We not only take criticism well, we ask for it. Every honest opinion helps us look at our work objectively and find ways to improve it. We don't take every suggestion, but we weigh each one carefully and decide whether or not we should. We are those who WILL be professional writers. We welcome all who make the choice to become such, but we warn them any other career is easier. There aren't any bit parts, choruses or local club gigs in writing. At least not any that pay.
January 31, 1998 E-bookin'
Both types of publishers are looking for a good, well written, story. However, you're right in there's a bit more to it than that. How fast the story moves and how deeply the reader becomes engrossed in it may be, I think is, even more important than in print work. That book on the screen has to be opened starting with turning on the computer and choosing *that* program and file. It has to call the reader back to it in a way the one lying on the table next to the chair doesn't. I gave a lot of thought to that when I was figuring out how to write for the internet audience. My work is dialog heavy in the extreme. Some of the reason for that is chat.
People, especially women, will spend hours reading the dialog of chat, often adding little to the conversation, especially if there are two or three who are interesting to *listen* to involved in a good one. In most of those chats, "names" are used often to direct a response or comment to a particular participant. Very few people look over to the left to find out who said something if that dialog is primarily between two people. Those who spend a lot of time chatting with a particular group seldom need to look to see who replied at all. The *way* a response or comment is written, or its content, becomes as obvious to them as the tone of a voice.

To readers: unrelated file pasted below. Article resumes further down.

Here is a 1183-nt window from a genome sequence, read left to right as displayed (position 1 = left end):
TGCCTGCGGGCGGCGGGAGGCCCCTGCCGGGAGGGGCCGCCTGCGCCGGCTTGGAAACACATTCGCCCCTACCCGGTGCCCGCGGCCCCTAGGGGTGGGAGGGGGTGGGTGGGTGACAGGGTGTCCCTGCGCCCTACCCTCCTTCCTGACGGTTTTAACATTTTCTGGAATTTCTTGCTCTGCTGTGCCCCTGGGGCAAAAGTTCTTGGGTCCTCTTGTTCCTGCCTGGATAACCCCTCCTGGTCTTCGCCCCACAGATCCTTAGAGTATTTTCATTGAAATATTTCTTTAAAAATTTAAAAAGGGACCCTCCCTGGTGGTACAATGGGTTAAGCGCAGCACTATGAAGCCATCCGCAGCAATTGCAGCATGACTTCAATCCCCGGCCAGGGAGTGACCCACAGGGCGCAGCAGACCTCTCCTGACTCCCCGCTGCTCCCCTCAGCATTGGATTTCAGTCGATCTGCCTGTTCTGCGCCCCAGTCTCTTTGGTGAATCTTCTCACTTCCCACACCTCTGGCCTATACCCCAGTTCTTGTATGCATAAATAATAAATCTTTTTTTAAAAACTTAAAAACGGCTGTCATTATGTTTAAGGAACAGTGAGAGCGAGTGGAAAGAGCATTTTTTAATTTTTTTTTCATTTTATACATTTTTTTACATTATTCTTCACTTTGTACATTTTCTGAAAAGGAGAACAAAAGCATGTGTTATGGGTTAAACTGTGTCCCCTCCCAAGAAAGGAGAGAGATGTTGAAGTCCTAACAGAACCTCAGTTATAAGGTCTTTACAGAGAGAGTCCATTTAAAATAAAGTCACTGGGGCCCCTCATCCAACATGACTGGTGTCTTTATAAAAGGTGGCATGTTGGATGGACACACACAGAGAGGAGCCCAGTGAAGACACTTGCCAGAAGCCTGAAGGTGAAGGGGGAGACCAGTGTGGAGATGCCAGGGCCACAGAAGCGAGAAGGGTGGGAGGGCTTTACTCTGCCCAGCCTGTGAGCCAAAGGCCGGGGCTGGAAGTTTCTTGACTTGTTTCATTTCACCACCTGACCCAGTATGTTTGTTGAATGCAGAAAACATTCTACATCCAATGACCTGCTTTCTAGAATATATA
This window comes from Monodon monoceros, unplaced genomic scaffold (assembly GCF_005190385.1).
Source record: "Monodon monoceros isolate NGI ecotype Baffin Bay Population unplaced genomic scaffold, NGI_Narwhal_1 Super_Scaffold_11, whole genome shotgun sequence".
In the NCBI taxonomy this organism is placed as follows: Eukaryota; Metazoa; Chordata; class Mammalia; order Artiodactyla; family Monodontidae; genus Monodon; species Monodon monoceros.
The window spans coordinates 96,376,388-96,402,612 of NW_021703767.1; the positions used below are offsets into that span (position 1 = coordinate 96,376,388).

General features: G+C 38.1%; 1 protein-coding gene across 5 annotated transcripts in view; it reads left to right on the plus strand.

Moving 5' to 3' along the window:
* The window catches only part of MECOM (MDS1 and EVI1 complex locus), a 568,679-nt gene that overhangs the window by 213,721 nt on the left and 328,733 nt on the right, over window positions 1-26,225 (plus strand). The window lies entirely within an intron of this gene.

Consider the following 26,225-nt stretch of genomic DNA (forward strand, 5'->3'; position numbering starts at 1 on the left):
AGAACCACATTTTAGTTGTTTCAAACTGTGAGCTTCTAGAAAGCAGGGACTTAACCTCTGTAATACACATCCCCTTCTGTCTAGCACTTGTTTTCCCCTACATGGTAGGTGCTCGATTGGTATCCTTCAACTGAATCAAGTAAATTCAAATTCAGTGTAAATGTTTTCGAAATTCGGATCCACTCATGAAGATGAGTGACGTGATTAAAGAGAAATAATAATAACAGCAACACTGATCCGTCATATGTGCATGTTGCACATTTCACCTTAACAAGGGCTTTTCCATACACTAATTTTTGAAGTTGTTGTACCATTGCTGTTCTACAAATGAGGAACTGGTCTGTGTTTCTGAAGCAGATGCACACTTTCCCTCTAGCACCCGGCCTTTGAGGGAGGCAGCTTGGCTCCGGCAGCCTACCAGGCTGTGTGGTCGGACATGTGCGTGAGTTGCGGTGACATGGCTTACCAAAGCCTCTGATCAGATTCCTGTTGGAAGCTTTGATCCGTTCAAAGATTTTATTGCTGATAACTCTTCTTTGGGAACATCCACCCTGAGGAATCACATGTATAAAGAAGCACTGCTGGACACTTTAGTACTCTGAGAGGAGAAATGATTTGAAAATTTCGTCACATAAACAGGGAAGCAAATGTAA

This was a bit harder to handle in Paradox than some of my later work because the Gallants are a closely knit family, have the same fundamental education, come from the same cultural background, etc. and individual speech style is far less distinctive. It's there, but it *had* to be subtle to be realistic. Therefore, it's primarily manifested in content and they say each other's names a lot.
Speech style in dialog is a useful tool to indicate the progressive deepening of a friendship or relationship and give a feeling of the length of it that just denoting a passage of time doesn't. Again, it has to be subtle, but it's far too noticeable in life not to be necessary for realism in fiction.